72 years ago, this week, 284 elected members of independent India ceremonially signed a magisterial hand-written tome. They were putting the final touches – literally – on a document they hoped would define India’s destiny.
Today, we can barely imagine the sense of infinite possibilities that fueled the five years it took to frame that document.
No matter how radical, liberal, conservative or outright unbelievable an idea was, if the majority of an Assembly of just 299 voted for it – It could happen! So to a large part, who we are today is who they wanted us to be.
Join The Better India in this four-part series ‘Constituent’, as we explore a simple question – What did 1950 feel 2019 would be?
Part four of the series takes a look at one concept – Language.
Who are you?
Where are you from?
Where do you live?
These are questions that all of us face whether we are at a job interview, filling out an application form or even when we meet someone new.
They are aimed at ascertaining your identity, and one of its most distinct markers is language—the lens through which we see the world.
Thus, it comes as no surprise that members of the Constituent Assembly held fierce debates on the subject.
What language should members employ when addressing the House? What language should the Constitution adopt? What will the national language of this country be?
These are some of the critical questions they addressed in the course of their debates.
On December 10, 1946, the first day of business, RV Dhulekar, a representative of the then United Provinces, addressed the House in Hindustani while moving an amendment. Pandit Jawaharlal Nehru had described Hindustani as the “golden mean” between Hindi and Urdu.
Dr Sachchidananda Sinha, the then Chairman of the Constituent Assembly, interjected and told Dhulekar in no uncertain terms that many members of the House didn’t understand Hindustani.
“People who do not know Hindustani have no right to stay in India. People who are present in this House to fashion a Constitution for India and do not know Hindustani are not worthy to be members of this Assembly. They had better leave,” said Dhulekar in response.
He added that the Procedure Committee of the House must frame the rules, not in English, but Hindustani.
“As an Indian, I appeal that we, who are out to win freedom for our country and are fighting for it should think and speak in our own language. We have all along been talking of America, Japan, Germany, Switzerland and House of Commons. It has given me a headache. I wonder why Indians do not speak in their own language. As an Indian, I feel that the proceedings of the House should be conducted in Hindustani. We are not concerned with the history of the world. We have the history of our own country of millions of past years,” said Dhulekar.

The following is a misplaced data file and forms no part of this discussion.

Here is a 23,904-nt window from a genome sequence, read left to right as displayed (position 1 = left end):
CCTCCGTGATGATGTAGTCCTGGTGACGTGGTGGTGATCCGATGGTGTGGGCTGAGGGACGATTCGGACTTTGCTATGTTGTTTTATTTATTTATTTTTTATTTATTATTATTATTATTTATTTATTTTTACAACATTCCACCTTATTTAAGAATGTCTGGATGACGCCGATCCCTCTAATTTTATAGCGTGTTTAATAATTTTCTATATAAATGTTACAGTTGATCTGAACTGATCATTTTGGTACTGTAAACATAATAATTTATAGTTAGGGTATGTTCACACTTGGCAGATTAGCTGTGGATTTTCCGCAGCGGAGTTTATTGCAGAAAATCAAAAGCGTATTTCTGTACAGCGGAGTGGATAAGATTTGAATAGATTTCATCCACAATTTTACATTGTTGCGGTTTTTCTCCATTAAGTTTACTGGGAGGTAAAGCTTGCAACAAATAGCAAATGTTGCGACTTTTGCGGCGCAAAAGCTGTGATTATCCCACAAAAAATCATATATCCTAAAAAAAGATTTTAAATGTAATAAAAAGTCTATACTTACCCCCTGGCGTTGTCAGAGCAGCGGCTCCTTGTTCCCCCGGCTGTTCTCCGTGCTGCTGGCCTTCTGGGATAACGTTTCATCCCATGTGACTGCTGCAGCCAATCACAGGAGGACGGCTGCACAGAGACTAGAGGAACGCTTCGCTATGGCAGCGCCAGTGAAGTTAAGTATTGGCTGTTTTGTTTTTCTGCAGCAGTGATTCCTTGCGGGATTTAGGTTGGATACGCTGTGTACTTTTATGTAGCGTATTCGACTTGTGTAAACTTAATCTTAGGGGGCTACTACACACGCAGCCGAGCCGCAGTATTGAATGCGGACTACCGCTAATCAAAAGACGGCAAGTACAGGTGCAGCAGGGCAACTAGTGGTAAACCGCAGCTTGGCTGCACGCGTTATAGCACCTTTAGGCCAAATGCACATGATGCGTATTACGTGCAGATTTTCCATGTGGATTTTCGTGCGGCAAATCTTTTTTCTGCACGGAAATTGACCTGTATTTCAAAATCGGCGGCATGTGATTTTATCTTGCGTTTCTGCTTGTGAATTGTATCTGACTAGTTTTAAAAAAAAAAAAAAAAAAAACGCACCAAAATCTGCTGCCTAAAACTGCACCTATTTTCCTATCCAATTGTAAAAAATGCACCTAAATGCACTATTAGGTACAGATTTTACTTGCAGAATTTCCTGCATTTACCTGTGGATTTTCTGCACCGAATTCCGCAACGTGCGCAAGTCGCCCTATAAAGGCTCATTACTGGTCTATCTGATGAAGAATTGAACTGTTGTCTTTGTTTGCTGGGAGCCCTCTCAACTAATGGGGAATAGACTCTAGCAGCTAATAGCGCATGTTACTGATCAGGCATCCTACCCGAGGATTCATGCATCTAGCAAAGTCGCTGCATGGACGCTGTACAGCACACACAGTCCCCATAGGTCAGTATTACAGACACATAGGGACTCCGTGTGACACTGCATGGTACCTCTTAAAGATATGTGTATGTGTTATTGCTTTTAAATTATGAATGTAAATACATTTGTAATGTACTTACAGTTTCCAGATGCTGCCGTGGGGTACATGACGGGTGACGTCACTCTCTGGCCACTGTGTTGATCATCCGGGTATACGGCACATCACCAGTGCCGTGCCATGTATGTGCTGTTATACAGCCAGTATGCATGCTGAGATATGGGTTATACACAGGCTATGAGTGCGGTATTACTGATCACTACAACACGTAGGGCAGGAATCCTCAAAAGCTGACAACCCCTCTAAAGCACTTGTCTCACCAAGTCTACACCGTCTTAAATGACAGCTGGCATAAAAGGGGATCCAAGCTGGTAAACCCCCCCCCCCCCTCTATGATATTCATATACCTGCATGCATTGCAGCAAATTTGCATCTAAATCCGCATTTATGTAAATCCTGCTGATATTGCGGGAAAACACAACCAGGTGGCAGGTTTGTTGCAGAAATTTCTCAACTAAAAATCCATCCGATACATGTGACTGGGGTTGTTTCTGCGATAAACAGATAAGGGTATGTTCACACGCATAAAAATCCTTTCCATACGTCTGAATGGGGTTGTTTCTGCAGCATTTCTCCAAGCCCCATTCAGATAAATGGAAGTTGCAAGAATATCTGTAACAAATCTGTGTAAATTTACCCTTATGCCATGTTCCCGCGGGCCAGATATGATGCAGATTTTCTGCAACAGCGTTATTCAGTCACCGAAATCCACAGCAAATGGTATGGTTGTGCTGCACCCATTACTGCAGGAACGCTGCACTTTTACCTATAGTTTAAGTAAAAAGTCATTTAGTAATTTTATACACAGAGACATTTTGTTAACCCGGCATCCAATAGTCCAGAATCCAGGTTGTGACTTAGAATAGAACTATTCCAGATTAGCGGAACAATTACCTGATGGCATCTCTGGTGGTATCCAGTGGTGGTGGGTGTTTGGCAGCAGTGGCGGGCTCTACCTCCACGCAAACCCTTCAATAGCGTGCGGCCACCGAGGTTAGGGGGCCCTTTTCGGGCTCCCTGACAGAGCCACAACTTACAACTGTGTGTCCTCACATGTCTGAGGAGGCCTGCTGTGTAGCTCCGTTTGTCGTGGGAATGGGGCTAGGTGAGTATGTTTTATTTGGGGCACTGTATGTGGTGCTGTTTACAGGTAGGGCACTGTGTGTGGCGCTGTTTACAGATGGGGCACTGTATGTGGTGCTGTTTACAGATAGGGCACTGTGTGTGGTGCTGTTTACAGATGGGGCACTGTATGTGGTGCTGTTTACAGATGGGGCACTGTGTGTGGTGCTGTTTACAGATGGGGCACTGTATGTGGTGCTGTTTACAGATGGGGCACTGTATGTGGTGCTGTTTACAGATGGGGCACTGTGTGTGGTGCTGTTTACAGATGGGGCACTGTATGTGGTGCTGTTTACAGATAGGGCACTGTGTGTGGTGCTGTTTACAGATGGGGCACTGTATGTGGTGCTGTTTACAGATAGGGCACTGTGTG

Suffice it to say, there was pandemonium in the House, and this wasn’t to be the last time the issue would raise its head.
During one session, a member demanded that all car number plates in English must be replaced with Hindi. Another member wanted the official version of the Constitution to be written in Hindi, with the unofficial version in English.
The latter demand was rejected by the Drafting Committee led by Dr BR Ambedkar, who argued that English would better and more accurately capture the technical and legal terms articulated in the Constitution.
However, for many members particularly from the Northern regions where Hindi is spoken extensively, the proposition of adopting a Constitution written in English was “insulting.”
One must understand these contestations in light of the British colonial rule, where English was the lingua franca for both the dispensing of administrative responsibilities and learning in institutions of higher education.
With Independence, many freedom fighters saw the need to rid the country of English, the language of the colonialists.
This was their way of breaking the chains of colonialism.
“In my opinion, Hindi alone can be the national language of this country. I think there are only a few members of this House who believe today that English can be made the national language of this country. The Hindi-Hindustani controversy has also come to an end, simply because Article 99 of the Constitution refers to ‘Hindi or English’ alone in relation to the transaction of business in our Parliament. Thus, the question of Hindustani also exists no more.
As far as the members and residents of South India are concerned, I would agree that business here may be conducted in English also for some years to come. We should not impose anything on them. But Hindi must be our national language and Devanagari our national script,” said Seth Govind Das, a member elected from the Central Provinces and Berar, on November 5, 1948.